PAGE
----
It was a Tuesday night in NYC, around 8pm. I had just finished a day at work, and then a workout class. On the way home I was starving, and went into a pizza place I had never been to.
Have you ever considered yourself a member of any of these groups during your life?
If your answer was yes to any of those bullet points, you have probably had to practice your sport or craft before. Why do we practice?
We practice so we can make mistakes and improve in a low stakes environment. When you practice, you try out new things, weed out the stuff that doesn’t work, and perfect the stuff that works well. As an athlete, your high stakes scenario would be a soccer game. As a dancer, it would be a dance performance. If you were a mathlete (math athlete), your high stakes event would be a competition. For the sake of consistency, let’s refer to any higher stakes event as a performance.
Imagine if you were a runner on race day and had never practiced, or a saxophone player at a concert and hadn’t rehearsed. You would probably be so nervous that even the number one rated antiperspirant wouldn’t stop your sweat.
Amateurs and professionals in all of these fields understand that practice is vital for success, but somehow we all don’t think to practice relevant business skills. The same way a dancer practices technique, you should practice negotiation.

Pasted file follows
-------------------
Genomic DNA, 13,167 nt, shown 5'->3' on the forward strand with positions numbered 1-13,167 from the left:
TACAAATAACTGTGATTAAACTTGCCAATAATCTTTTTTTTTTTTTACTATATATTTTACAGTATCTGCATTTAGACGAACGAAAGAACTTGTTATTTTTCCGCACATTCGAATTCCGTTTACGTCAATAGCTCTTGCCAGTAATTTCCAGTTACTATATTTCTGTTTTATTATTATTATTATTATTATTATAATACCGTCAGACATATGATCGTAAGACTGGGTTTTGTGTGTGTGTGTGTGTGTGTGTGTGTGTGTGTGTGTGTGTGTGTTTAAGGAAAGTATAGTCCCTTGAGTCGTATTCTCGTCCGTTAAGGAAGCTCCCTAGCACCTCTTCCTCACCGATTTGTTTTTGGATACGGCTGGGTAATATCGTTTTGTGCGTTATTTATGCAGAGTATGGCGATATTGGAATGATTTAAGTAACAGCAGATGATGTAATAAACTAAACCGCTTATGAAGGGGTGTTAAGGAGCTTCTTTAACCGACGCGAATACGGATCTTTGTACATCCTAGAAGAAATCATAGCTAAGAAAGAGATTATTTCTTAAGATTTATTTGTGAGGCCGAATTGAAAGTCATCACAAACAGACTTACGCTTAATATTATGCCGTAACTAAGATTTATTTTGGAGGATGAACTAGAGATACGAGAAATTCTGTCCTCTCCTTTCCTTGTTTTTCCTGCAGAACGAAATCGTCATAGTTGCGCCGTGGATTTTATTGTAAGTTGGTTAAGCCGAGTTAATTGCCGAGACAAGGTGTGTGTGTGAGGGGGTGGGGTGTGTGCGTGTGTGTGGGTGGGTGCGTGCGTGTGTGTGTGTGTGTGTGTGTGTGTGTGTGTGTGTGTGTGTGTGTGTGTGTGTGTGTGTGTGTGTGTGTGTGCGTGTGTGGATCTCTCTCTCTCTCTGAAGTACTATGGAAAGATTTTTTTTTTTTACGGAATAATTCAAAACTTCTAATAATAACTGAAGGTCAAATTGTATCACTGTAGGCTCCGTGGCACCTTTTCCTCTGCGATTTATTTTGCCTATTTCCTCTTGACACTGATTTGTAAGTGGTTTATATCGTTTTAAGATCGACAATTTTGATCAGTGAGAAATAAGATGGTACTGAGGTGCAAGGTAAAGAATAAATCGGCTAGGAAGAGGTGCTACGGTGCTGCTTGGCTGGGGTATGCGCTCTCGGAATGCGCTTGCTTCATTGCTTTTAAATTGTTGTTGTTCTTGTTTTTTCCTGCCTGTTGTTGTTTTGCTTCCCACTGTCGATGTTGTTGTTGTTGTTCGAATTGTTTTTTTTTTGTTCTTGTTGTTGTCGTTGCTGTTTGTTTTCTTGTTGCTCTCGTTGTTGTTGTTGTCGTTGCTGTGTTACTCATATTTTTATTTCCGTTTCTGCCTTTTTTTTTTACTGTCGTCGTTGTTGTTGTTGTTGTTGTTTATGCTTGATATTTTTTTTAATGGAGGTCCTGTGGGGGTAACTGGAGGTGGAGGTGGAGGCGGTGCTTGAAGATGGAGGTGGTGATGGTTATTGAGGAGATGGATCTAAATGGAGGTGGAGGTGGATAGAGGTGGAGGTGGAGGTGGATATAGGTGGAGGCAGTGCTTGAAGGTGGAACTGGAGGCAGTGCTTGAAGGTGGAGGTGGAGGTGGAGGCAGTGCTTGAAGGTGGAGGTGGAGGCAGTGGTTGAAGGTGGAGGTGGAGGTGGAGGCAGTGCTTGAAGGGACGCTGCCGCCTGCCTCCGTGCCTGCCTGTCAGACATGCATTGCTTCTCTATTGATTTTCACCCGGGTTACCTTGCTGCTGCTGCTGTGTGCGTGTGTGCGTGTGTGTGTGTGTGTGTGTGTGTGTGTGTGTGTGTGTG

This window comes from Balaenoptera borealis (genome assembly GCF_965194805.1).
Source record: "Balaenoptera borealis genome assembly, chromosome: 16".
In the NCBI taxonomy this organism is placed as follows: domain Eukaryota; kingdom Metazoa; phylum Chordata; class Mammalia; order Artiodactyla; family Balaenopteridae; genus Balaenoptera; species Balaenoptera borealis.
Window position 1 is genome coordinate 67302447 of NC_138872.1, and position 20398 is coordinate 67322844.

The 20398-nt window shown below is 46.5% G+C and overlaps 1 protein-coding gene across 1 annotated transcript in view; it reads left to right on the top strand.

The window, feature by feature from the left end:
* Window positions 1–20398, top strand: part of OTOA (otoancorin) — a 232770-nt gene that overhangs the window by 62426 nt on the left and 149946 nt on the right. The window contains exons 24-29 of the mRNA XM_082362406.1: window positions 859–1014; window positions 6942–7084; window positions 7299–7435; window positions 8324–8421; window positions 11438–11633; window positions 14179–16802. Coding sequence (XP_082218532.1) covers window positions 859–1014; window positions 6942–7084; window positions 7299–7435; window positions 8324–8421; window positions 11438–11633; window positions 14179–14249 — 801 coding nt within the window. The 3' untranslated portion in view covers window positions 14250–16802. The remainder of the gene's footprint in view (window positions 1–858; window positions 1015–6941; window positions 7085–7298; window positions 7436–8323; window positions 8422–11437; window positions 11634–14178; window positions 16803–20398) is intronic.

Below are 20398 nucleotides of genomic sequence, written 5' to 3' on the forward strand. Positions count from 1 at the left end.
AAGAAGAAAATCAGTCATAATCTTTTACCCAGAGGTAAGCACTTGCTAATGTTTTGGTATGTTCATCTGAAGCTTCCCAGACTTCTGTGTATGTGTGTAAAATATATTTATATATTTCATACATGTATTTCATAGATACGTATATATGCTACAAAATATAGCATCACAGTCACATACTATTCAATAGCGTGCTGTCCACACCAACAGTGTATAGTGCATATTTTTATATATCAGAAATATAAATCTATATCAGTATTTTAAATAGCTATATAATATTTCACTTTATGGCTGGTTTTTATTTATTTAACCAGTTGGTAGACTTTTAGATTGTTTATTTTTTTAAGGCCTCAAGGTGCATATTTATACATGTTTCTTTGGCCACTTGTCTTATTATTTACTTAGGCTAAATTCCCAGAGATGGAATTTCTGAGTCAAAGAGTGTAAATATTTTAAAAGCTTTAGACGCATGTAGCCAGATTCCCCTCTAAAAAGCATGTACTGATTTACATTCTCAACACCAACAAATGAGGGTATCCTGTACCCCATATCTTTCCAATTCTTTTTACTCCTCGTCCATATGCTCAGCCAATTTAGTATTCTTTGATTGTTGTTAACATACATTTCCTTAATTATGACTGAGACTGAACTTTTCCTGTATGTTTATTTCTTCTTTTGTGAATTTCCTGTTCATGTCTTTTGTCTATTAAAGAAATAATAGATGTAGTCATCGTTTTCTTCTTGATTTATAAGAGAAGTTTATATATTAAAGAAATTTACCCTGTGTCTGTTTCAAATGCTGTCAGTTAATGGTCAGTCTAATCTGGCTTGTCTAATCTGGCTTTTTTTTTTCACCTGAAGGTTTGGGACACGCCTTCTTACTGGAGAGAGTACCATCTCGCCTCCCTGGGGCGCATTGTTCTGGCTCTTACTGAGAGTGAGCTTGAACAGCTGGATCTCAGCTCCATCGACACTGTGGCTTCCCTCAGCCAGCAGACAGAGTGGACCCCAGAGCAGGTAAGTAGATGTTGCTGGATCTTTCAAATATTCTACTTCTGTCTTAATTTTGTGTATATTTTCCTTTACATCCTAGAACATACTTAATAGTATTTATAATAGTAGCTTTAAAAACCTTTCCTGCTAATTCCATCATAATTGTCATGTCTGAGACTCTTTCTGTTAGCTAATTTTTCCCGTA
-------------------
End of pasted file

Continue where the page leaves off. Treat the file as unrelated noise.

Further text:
Negotiation can be SO SCARY, it’s true! It’s uncomfortable and you may feel exposed or even fraudulent. That is why you need to practice. Negotiating for little things over and over again will make your brain adjust. That way, you’ll be familiar with the pit in your stomach that you may get when you negotiate. The first few times I asked for free pizza I felt so uncomfortable! I still sometimes feel uncomfortable doing it. And if you don’t like pizza, no biggie--ask for another inexpensive item you’d like. The idea is, repeated exposure makes it less scary to make that ask. When the stakes are higher and the ‘free pizza’ I'm asking for is a salary raise, I feel more confident. The ability to maintain composure and strength is necessary when negotiating. So give it a shot, practice negotiating!